C-17 Show and Tell
By Tyler Hemstreet , Staff writer
/ Published May 06, 2008
MCCHORD AIR FORCE BASE, Wash. --
McChord Airmen and their families celebrate Month of the Military Child with a C-17 Globemaster III tour
One of McChord's many C-17 Globemaster IIIs took a break April 25 from the rough-and-tumble life of delivering global airlift to fulfill a more soft and cuddly duty: serving as a static show and tell piece for more than 250 Airmen and their children.
As part of Month of the Military Child festivities, Airmen and their children got a chance to experience the inside of a C-17, from sitting in the loadmaster's pilot's seat to running down the cargo ramp.
For five hours, two busses per hour shuttled groups from the Escape Zone and the Child Development Center to the flightline, where Airmen got the opportunity to explain to their children just how the giant airplane ties into what they do every day.
"It puts things into perspective about what dad does on a daily basis," said Staff Sgt. Jeff Patterson, a loadmaster with the 8th Airlift Squadron.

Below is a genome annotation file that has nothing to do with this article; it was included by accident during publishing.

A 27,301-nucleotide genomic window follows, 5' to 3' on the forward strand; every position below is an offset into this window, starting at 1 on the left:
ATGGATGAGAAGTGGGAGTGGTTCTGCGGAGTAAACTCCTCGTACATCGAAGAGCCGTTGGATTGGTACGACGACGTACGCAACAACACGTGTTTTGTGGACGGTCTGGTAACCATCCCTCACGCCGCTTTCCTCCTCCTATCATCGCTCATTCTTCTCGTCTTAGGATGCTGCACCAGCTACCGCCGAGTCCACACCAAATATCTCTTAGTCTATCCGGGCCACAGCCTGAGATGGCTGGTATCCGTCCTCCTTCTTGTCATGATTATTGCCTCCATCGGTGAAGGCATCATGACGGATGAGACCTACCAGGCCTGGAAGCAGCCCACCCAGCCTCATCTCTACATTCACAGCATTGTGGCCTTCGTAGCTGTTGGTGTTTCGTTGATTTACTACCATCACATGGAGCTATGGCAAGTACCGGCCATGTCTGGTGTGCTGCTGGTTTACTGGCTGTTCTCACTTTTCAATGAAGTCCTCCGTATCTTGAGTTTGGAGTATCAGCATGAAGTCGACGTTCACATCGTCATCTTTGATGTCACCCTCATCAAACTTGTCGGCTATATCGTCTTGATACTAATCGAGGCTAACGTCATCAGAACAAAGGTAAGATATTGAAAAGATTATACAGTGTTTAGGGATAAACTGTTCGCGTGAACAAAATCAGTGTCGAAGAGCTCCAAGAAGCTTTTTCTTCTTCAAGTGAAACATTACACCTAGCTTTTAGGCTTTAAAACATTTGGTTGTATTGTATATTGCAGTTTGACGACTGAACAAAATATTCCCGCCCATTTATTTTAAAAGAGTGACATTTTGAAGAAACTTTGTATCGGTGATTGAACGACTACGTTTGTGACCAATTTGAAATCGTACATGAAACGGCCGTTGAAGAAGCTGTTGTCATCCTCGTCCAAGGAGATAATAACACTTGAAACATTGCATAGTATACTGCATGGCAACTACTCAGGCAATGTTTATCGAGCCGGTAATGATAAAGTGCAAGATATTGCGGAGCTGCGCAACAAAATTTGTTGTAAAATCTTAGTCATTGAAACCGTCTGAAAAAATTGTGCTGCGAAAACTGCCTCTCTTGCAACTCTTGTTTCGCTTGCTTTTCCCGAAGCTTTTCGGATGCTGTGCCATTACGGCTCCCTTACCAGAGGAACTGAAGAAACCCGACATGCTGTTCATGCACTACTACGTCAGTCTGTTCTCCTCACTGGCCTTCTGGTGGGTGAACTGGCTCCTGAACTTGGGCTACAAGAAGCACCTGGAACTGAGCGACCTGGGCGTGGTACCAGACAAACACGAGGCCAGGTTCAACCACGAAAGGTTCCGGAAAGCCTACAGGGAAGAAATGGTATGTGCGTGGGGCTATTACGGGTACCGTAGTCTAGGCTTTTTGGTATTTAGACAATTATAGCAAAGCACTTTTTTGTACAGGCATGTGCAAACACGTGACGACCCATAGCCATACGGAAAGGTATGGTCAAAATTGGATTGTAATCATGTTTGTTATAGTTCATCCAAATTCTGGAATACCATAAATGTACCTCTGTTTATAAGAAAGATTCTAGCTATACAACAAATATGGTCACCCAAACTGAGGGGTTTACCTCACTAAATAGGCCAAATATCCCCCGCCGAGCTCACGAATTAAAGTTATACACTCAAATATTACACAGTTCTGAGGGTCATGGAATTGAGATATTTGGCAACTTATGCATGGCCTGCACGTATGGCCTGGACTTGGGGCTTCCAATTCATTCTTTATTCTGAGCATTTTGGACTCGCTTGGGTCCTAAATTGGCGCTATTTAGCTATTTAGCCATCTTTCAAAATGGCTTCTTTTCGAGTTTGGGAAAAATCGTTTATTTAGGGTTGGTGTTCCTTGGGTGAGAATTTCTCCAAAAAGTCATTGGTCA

In between posing for pictures with children seated in the loadmaster seat, Sergeant Patterson showed each one the different buttons to turn on and off the interior lights and how to work the cargo bay microphone.
Sergeant Patterson, who showed his own five-year-old daughter around the aircraft in between talking to other children about what a loadmaster does, said he cherishes the chance to talk to children about the mission.
"I really enjoy it," he said. "It's great seeing a smile on their faces."
While some children enjoyed strapping themselves into the seats in the cargo bay, others opted for more active pleasures.
"She liked running up and down the loading ramp," said Staff Sgt. Stephen Trevino, 62nd Communications Squadron, of his two-year-old daughter Evelyn.
For Capt. Dimitri Martini, 62nd Comptroller Squadron, the day was a chance to show his daughters Annelise, 2, and Tatiana, 4, the inside of a C-17 for the first time.
"They always see the jets flying around in the pattern when we're driving up and down the highway," Captain Martini said. "Mom is always pointing out that those are the jets from where daddy works, so they were really excited to get out and check it out."
Children also got to go up into the cockpit and check out the aircraft's controls and see the bunks as part of the experience.
"This is what I really like about the Air Force ... that there are so many events like this that go on that you get a chance to bring your family in," said Captain Martini, who said his family's next step is perhaps flying a space available flight so his girls can experience flying in a C-17. "It's a standard that the Air Force has in that we open it up to our families and this is one of those events that you can take advantage of."